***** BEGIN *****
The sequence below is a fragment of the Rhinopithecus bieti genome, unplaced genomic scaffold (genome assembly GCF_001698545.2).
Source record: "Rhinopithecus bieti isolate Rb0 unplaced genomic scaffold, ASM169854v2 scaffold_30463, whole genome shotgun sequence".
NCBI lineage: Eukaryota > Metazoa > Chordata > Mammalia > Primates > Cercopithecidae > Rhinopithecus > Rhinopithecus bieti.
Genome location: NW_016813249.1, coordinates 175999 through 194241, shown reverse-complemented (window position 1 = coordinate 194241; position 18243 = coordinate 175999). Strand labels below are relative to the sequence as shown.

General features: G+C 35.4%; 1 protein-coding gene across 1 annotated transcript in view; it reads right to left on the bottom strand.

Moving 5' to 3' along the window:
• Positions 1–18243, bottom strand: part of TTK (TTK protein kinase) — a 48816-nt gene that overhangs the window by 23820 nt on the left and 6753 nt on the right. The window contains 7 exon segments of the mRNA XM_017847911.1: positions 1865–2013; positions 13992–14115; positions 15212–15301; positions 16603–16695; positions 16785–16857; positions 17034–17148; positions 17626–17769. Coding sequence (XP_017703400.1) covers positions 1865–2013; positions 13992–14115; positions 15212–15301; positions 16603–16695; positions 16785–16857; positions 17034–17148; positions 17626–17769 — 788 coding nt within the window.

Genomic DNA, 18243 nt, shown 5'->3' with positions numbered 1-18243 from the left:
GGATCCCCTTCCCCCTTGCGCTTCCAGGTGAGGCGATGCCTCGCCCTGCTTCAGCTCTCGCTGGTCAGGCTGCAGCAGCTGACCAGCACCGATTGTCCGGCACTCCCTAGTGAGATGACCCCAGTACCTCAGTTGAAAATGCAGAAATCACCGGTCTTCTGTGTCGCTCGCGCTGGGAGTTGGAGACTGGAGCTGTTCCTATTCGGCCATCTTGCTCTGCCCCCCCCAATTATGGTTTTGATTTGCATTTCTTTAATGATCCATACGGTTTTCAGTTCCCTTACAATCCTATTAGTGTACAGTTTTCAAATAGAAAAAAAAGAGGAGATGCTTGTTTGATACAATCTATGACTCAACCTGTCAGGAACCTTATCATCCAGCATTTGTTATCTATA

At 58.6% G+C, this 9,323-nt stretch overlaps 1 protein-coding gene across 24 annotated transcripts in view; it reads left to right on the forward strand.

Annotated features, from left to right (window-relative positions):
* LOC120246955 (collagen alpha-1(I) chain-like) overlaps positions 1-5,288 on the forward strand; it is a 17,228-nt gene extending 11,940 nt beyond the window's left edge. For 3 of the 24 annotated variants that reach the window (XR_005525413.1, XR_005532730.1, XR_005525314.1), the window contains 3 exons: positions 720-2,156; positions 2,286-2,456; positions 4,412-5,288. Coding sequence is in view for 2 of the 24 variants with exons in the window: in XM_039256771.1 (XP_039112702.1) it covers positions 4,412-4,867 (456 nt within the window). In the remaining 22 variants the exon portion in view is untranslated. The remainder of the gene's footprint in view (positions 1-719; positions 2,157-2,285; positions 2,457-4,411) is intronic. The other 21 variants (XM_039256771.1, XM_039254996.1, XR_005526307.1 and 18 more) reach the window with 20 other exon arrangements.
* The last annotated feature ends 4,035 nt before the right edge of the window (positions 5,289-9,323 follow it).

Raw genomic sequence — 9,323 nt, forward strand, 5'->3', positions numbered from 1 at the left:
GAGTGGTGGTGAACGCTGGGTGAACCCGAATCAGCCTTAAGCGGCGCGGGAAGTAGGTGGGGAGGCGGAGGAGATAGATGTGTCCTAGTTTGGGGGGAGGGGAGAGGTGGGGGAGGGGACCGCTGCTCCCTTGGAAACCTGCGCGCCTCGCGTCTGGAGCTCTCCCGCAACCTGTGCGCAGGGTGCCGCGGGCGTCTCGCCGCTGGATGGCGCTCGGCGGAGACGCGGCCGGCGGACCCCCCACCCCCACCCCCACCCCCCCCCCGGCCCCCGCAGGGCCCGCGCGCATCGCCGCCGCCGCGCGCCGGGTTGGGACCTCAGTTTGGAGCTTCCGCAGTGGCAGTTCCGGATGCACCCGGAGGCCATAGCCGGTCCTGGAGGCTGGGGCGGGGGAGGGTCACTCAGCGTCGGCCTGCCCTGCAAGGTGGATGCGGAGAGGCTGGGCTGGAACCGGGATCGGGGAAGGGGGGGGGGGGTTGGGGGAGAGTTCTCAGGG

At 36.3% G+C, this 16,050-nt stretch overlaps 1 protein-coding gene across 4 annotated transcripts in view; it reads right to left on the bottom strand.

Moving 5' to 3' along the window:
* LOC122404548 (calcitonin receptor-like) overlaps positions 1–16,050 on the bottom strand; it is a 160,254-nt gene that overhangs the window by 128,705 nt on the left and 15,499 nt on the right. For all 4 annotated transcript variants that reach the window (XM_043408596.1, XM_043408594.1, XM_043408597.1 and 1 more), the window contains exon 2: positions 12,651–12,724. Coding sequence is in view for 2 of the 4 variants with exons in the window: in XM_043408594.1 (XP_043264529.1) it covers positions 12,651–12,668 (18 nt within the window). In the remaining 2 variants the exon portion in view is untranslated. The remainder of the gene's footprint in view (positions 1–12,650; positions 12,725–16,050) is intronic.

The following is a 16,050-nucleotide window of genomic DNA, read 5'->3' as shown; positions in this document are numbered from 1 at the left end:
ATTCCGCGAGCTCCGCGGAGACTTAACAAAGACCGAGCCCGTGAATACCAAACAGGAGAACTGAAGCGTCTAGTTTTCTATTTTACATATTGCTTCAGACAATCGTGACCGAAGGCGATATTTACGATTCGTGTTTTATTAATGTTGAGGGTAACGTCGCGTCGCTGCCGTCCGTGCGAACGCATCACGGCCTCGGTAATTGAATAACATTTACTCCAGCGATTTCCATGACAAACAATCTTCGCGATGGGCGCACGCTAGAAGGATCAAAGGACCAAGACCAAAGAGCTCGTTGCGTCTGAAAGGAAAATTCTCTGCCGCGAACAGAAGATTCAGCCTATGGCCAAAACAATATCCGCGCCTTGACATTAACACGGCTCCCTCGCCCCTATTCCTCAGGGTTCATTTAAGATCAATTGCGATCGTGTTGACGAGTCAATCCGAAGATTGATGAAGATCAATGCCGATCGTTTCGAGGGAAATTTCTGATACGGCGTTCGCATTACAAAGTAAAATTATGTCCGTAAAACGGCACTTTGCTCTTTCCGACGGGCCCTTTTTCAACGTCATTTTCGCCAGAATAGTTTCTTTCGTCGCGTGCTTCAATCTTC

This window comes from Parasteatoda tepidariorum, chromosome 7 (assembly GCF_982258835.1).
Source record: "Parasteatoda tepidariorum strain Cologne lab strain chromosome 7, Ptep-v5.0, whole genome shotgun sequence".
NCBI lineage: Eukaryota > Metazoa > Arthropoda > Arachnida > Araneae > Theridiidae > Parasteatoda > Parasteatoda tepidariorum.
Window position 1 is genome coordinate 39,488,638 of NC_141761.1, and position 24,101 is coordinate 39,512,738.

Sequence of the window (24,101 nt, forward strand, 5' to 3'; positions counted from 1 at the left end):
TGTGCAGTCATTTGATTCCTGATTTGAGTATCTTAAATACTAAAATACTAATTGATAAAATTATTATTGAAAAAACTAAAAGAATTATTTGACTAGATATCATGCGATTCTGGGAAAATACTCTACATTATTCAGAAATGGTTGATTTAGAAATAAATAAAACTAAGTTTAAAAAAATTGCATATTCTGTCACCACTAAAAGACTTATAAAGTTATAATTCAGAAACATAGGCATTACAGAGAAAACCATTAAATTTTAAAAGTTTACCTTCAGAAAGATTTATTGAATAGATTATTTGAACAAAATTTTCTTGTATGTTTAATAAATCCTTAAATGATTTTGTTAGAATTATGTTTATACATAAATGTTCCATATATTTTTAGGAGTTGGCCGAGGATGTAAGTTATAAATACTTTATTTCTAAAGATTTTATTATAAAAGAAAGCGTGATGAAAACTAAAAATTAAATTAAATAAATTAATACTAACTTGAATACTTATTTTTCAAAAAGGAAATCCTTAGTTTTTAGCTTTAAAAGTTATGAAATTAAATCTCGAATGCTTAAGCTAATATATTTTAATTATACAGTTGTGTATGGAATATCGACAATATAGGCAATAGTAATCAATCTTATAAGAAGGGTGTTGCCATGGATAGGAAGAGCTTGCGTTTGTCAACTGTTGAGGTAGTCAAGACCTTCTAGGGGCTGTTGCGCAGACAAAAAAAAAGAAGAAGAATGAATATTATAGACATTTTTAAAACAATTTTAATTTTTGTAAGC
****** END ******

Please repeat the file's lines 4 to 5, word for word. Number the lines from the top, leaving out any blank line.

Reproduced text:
Genome location: NW_016813249.1, coordinates 175999 through 194241, shown reverse-complemented (window position 1 = coordinate 194241; position 18243 = coordinate 175999). Strand labels below are relative to the sequence as shown.

General features: G+C 35.4%; 1 protein-coding gene across 1 annotated transcript in view; it reads right to left on the bottom strand.